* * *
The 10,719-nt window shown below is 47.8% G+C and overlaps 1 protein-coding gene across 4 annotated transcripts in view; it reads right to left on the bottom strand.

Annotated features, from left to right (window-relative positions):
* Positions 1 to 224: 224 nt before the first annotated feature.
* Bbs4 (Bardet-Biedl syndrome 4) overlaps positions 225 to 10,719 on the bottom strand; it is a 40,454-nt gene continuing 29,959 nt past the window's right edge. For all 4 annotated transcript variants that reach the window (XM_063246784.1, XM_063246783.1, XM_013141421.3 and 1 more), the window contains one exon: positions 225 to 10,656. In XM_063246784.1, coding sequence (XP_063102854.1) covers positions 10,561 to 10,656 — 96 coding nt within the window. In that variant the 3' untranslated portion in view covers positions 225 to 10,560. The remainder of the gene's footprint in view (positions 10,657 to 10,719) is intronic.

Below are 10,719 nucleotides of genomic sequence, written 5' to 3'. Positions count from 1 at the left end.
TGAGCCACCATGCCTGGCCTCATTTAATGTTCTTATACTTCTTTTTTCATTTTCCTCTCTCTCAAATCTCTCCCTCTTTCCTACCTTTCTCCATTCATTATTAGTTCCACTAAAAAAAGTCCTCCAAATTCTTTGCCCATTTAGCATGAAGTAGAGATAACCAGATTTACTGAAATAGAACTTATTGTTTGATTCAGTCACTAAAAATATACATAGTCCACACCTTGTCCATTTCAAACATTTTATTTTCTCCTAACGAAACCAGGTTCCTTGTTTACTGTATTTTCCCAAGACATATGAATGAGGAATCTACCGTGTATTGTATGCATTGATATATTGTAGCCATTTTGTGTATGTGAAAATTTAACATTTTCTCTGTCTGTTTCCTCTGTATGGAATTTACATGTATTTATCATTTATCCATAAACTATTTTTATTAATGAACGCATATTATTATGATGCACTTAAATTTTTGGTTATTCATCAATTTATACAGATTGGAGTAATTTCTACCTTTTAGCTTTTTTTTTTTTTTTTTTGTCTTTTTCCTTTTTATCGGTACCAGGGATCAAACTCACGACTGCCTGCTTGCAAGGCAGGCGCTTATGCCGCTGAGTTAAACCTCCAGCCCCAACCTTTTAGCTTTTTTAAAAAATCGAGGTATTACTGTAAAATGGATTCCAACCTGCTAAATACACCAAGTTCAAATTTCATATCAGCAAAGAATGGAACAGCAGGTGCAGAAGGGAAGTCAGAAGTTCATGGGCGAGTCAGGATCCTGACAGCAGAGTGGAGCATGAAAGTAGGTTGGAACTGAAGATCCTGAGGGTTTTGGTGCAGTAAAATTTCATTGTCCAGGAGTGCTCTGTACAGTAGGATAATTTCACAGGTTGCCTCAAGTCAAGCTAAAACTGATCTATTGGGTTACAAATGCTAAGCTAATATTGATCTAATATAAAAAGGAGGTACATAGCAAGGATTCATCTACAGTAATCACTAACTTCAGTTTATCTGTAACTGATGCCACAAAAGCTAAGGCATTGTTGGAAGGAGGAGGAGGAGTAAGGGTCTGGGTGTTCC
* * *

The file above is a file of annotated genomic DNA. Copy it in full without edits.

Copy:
The 10,719-nt window shown below is 47.8% G+C and overlaps 1 protein-coding gene across 4 annotated transcripts in view; it reads right to left on the bottom strand.

Annotated features, from left to right (window-relative positions):
* Positions 1 to 224: 224 nt before the first annotated feature.
* Bbs4 (Bardet-Biedl syndrome 4) overlaps positions 225 to 10,719 on the bottom strand; it is a 40,454-nt gene continuing 29,959 nt past the window's right edge. For all 4 annotated transcript variants that reach the window (XM_063246784.1, XM_063246783.1, XM_013141421.3 and 1 more), the window contains one exon: positions 225 to 10,656. In XM_063246784.1, coding sequence (XP_063102854.1) covers positions 10,561 to 10,656 — 96 coding nt within the window. In that variant the 3' untranslated portion in view covers positions 225 to 10,560. The remainder of the gene's footprint in view (positions 10,657 to 10,719) is intronic.

Below are 10,719 nucleotides of genomic sequence, written 5' to 3'. Positions count from 1 at the left end.
TGAGCCACCATGCCTGGCCTCATTTAATGTTCTTATACTTCTTTTTTCATTTTCCTCTCTCTCAAATCTCTCCCTCTTTCCTACCTTTCTCCATTCATTATTAGTTCCACTAAAAAAAGTCCTCCAAATTCTTTGCCCATTTAGCATGAAGTAGAGATAACCAGATTTACTGAAATAGAACTTATTGTTTGATTCAGTCACTAAAAATATACATAGTCCACACCTTGTCCATTTCAAACATTTTATTTTCTCCTAACGAAACCAGGTTCCTTGTTTACTGTATTTTCCCAAGACATATGAATGAGGAATCTACCGTGTATTGTATGCATTGATATATTGTAGCCATTTTGTGTATGTGAAAATTTAACATTTTCTCTGTCTGTTTCCTCTGTATGGAATTTACATGTATTTATCATTTATCCATAAACTATTTTTATTAATGAACGCATATTATTATGATGCACTTAAATTTTTGGTTATTCATCAATTTATACAGATTGGAGTAATTTCTACCTTTTAGCTTTTTTTTTTTTTTTTTTGTCTTTTTCCTTTTTATCGGTACCAGGGATCAAACTCACGACTGCCTGCTTGCAAGGCAGGCGCTTATGCCGCTGAGTTAAACCTCCAGCCCCAACCTTTTAGCTTTTTTAAAAAATCGAGGTATTACTGTAAAATGGATTCCAACCTGCTAAATACACCAAGTTCAAATTTCATATCAGCAAAGAATGGAACAGCAGGTGCAGAAGGGAAGTCAGAAGTTCATGGGCGAGTCAGGATCCTGACAGCAGAGTGGAGCATGAAAGTAGGTTGGAACTGAAGATCCTGAGGGTTTTGGTGCAGTAAAATTTCATTGTCCAGGAGTGCTCTGTACAGTAGGATAATTTCACAGGTTGCCTCAAGTCAAGCTAAAACTGATCTATTGGGTTACAAATGCTAAGCTAATATTGATCTAATATAAAAAGGAGGTACATAGCAAGGATTCATCTACAGTAATCACTAACTTCAGTTTATCTGTAACTGATGCCACAAAAGCTAAGGCATTGTTGGAAGGAGGAGGAGGAGTAAGGGTCTGGGTGTTCC